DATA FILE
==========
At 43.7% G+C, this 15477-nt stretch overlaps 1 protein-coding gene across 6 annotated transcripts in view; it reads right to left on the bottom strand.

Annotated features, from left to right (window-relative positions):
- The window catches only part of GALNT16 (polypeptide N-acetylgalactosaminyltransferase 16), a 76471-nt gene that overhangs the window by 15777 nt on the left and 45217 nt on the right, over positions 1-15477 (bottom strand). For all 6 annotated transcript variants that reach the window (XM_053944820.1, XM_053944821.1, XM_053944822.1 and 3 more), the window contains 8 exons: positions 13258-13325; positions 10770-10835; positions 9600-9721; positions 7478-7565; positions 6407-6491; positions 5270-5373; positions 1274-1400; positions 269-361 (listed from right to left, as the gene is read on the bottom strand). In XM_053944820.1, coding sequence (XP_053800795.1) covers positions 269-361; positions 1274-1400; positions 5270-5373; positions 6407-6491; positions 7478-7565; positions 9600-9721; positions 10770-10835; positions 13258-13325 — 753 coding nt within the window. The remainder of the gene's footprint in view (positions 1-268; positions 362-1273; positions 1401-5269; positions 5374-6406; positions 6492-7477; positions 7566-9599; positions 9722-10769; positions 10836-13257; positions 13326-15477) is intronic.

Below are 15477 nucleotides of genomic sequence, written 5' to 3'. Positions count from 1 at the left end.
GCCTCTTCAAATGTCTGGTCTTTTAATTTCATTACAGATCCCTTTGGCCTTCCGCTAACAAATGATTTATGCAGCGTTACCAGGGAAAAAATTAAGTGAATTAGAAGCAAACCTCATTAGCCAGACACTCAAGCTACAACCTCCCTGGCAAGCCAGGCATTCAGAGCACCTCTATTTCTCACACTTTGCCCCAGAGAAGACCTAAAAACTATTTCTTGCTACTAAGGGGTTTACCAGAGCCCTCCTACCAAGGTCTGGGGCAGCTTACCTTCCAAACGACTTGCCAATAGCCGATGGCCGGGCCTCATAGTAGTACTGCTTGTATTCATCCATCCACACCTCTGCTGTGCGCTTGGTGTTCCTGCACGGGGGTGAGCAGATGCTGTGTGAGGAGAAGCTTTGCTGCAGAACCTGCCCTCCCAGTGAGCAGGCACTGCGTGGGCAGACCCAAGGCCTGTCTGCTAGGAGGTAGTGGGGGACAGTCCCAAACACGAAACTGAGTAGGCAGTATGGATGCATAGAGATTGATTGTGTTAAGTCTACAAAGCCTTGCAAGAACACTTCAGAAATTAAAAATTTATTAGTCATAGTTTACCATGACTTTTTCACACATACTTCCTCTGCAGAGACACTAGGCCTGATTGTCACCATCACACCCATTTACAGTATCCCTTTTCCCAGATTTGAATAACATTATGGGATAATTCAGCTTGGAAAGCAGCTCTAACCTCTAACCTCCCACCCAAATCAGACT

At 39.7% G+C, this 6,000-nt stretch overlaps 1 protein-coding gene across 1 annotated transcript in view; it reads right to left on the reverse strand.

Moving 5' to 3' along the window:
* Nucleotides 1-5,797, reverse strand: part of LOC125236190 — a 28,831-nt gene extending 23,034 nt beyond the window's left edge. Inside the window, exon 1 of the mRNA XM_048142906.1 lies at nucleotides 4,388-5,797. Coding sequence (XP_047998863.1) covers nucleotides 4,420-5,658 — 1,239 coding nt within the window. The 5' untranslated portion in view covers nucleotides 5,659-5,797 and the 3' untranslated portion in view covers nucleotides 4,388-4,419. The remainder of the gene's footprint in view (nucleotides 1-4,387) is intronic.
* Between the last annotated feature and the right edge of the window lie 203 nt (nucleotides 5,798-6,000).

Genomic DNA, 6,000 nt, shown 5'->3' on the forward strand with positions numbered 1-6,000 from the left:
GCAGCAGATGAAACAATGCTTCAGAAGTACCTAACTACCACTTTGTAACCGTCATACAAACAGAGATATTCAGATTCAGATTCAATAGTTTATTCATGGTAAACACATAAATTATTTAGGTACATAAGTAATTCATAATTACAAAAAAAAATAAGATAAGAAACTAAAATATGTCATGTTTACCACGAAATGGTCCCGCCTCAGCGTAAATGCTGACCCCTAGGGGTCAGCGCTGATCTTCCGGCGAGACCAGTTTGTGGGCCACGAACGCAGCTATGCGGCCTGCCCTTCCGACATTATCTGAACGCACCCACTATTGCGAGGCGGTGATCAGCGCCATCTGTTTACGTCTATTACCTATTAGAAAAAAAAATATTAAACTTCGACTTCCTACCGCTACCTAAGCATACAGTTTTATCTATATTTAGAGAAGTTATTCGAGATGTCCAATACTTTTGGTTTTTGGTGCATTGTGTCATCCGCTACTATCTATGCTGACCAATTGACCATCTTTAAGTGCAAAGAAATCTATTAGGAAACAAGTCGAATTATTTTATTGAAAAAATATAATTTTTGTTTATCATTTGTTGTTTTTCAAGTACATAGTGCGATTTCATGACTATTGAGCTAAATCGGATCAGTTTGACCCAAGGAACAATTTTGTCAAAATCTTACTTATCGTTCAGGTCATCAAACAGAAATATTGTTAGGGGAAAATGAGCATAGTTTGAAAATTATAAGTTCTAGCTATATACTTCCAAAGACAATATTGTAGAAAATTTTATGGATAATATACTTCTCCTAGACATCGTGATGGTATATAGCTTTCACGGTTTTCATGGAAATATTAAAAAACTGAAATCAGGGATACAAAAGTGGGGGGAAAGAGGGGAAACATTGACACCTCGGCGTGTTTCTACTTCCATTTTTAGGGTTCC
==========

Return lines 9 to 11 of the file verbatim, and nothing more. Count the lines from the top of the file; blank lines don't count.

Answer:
* Between the last annotated feature and the right edge of the window lie 203 nt (nucleotides 5,798-6,000).

Genomic DNA, 6,000 nt, shown 5'->3' on the forward strand with positions numbered 1-6,000 from the left:
GCAGCAGATGAAACAATGCTTCAGAAGTACCTAACTACCACTTTGTAACCGTCATACAAACAGAGATATTCAGATTCAGATTCAATAGTTTATTCATGGTAAACACATAAATTATTTAGGTACATAAGTAATTCATAATTACAAAAAAAAATAAGATAAGAAACTAAAATATGTCATGTTTACCACGAAATGGTCCCGCCTCAGCGTAAATGCTGACCCCTAGGGGTCAGCGCTGATCTTCCGGCGAGACCAGTTTGTGGGCCACGAACGCAGCTATGCGGCCTGCCCTTCCGACATTATCTGAACGCACCCACTATTGCGAGGCGGTGATCAGCGCCATCTGTTTACGTCTATTACCTATTAGAAAAAAAAATATTAAACTTCGACTTCCTACCGCTACCTAAGCATACAGTTTTATCTATATTTAGAGAAGTTATTCGAGATGTCCAATACTTTTGGTTTTTGGTGCATTGTGTCATCCGCTACTATCTATGCTGACCAATTGACCATCTTTAAGTGCAAAGAAATCTATTAGGAAACAAGTCGAATTATTTTATTGAAAAAATATAATTTTTGTTTATCATTTGTTGTTTTTCAAGTACATAGTGCGATTTCATGACTATTGAGCTAAATCGGATCAGTTTGACCCAAGGAACAATTTTGTCAAAATCTTACTTATCGTTCAGGTCATCAAACAGAAATATTGTTAGGGGAAAATGAGCATAGTTTGAAAATTATAAGTTCTAGCTATATACTTCCAAAGACAATATTGTAGAAAATTTTATGGATAATATACTTCTCCTAGACATCGTGATGGTATATAGCTTTCACGGTTTTCATGGAAATATTAAAAAACTGAAATCAGGGATACAAAAGTGGGGGGAAAGAGGGGAAACATTGACACCTCGGCGTGTTTCTACTTCCATTTTTAGGGTTCC